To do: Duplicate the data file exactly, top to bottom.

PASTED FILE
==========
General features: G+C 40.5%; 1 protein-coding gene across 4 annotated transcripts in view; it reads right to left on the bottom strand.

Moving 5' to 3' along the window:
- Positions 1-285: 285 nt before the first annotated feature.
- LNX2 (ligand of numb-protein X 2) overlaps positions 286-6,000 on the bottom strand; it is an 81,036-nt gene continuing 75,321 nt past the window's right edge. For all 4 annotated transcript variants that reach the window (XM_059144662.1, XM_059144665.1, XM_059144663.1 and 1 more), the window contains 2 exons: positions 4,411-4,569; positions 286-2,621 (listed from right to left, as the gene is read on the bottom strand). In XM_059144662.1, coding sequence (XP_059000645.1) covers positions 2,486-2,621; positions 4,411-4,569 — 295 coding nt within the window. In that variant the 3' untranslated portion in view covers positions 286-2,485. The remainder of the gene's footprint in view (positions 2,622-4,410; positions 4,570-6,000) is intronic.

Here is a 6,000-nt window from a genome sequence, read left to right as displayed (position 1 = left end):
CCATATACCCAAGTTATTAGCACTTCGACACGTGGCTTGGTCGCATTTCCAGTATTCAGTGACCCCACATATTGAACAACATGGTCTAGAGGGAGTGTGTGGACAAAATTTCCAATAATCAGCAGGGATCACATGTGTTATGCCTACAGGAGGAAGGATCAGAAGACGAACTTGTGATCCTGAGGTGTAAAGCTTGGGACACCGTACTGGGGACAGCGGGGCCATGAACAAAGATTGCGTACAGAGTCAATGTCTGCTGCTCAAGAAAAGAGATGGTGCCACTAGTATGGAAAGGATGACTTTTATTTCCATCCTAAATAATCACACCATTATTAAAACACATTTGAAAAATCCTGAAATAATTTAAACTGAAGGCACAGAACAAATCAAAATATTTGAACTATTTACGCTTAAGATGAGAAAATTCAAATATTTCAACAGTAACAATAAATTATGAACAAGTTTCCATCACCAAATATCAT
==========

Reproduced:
General features: G+C 40.5%; 1 protein-coding gene across 4 annotated transcripts in view; it reads right to left on the bottom strand.

Moving 5' to 3' along the window:
- Positions 1-285: 285 nt before the first annotated feature.
- LNX2 (ligand of numb-protein X 2) overlaps positions 286-6,000 on the bottom strand; it is an 81,036-nt gene continuing 75,321 nt past the window's right edge. For all 4 annotated transcript variants that reach the window (XM_059144662.1, XM_059144665.1, XM_059144663.1 and 1 more), the window contains 2 exons: positions 4,411-4,569; positions 286-2,621 (listed from right to left, as the gene is read on the bottom strand). In XM_059144662.1, coding sequence (XP_059000645.1) covers positions 2,486-2,621; positions 4,411-4,569 — 295 coding nt within the window. In that variant the 3' untranslated portion in view covers positions 286-2,485. The remainder of the gene's footprint in view (positions 2,622-4,410; positions 4,570-6,000) is intronic.

Here is a 6,000-nt window from a genome sequence, read left to right as displayed (position 1 = left end):
CCATATACCCAAGTTATTAGCACTTCGACACGTGGCTTGGTCGCATTTCCAGTATTCAGTGACCCCACATATTGAACAACATGGTCTAGAGGGAGTGTGTGGACAAAATTTCCAATAATCAGCAGGGATCACATGTGTTATGCCTACAGGAGGAAGGATCAGAAGACGAACTTGTGATCCTGAGGTGTAAAGCTTGGGACACCGTACTGGGGACAGCGGGGCCATGAACAAAGATTGCGTACAGAGTCAATGTCTGCTGCTCAAGAAAAGAGATGGTGCCACTAGTATGGAAAGGATGACTTTTATTTCCATCCTAAATAATCACACCATTATTAAAACACATTTGAAAAATCCTGAAATAATTTAAACTGAAGGCACAGAACAAATCAAAATATTTGAACTATTTACGCTTAAGATGAGAAAATTCAAATATTTCAACAGTAACAATAAATTATGAACAAGTTTCCATCACCAAATATCAT